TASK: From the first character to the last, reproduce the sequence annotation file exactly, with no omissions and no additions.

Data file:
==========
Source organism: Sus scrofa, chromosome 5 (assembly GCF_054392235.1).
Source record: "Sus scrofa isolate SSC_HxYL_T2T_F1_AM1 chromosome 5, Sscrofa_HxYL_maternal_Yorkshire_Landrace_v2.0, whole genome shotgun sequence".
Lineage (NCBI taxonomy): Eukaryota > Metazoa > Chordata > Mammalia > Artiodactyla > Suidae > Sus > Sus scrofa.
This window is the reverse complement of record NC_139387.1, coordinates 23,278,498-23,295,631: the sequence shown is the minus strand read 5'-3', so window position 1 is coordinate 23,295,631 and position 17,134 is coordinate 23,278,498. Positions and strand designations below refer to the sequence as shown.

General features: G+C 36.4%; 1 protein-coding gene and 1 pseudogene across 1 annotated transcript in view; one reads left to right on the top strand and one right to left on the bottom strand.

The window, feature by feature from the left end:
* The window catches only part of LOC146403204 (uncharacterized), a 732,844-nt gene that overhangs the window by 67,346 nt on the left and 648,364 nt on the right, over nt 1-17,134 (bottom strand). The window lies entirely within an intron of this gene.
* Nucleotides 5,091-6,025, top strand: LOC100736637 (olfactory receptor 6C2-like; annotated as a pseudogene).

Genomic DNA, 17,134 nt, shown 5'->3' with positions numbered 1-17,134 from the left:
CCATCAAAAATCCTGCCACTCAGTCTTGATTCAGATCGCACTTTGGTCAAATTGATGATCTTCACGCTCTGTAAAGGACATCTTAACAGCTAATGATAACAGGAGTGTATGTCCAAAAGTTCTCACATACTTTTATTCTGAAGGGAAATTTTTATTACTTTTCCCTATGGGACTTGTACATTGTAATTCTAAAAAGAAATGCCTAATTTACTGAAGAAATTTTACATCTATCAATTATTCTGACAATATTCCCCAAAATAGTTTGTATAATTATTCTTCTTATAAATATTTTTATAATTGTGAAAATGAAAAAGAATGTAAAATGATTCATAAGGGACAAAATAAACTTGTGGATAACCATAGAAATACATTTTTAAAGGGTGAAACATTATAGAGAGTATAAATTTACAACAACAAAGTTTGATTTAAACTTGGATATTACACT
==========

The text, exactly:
Source organism: Sus scrofa, chromosome 5 (assembly GCF_054392235.1).
Source record: "Sus scrofa isolate SSC_HxYL_T2T_F1_AM1 chromosome 5, Sscrofa_HxYL_maternal_Yorkshire_Landrace_v2.0, whole genome shotgun sequence".
Lineage (NCBI taxonomy): Eukaryota > Metazoa > Chordata > Mammalia > Artiodactyla > Suidae > Sus > Sus scrofa.
This window is the reverse complement of record NC_139387.1, coordinates 23,278,498-23,295,631: the sequence shown is the minus strand read 5'-3', so window position 1 is coordinate 23,295,631 and position 17,134 is coordinate 23,278,498. Positions and strand designations below refer to the sequence as shown.

General features: G+C 36.4%; 1 protein-coding gene and 1 pseudogene across 1 annotated transcript in view; one reads left to right on the top strand and one right to left on the bottom strand.

The window, feature by feature from the left end:
* The window catches only part of LOC146403204 (uncharacterized), a 732,844-nt gene that overhangs the window by 67,346 nt on the left and 648,364 nt on the right, over nt 1-17,134 (bottom strand). The window lies entirely within an intron of this gene.
* Nucleotides 5,091-6,025, top strand: LOC100736637 (olfactory receptor 6C2-like; annotated as a pseudogene).

Genomic DNA, 17,134 nt, shown 5'->3' with positions numbered 1-17,134 from the left:
CCATCAAAAATCCTGCCACTCAGTCTTGATTCAGATCGCACTTTGGTCAAATTGATGATCTTCACGCTCTGTAAAGGACATCTTAACAGCTAATGATAACAGGAGTGTATGTCCAAAAGTTCTCACATACTTTTATTCTGAAGGGAAATTTTTATTACTTTTCCCTATGGGACTTGTACATTGTAATTCTAAAAAGAAATGCCTAATTTACTGAAGAAATTTTACATCTATCAATTATTCTGACAATATTCCCCAAAATAGTTTGTATAATTATTCTTCTTATAAATATTTTTATAATTGTGAAAATGAAAAAGAATGTAAAATGATTCATAAGGGACAAAATAAACTTGTGGATAACCATAGAAATACATTTTTAAAGGGTGAAACATTATAGAGAGTATAAATTTACAACAACAAAGTTTGATTTAAACTTGGATATTACACT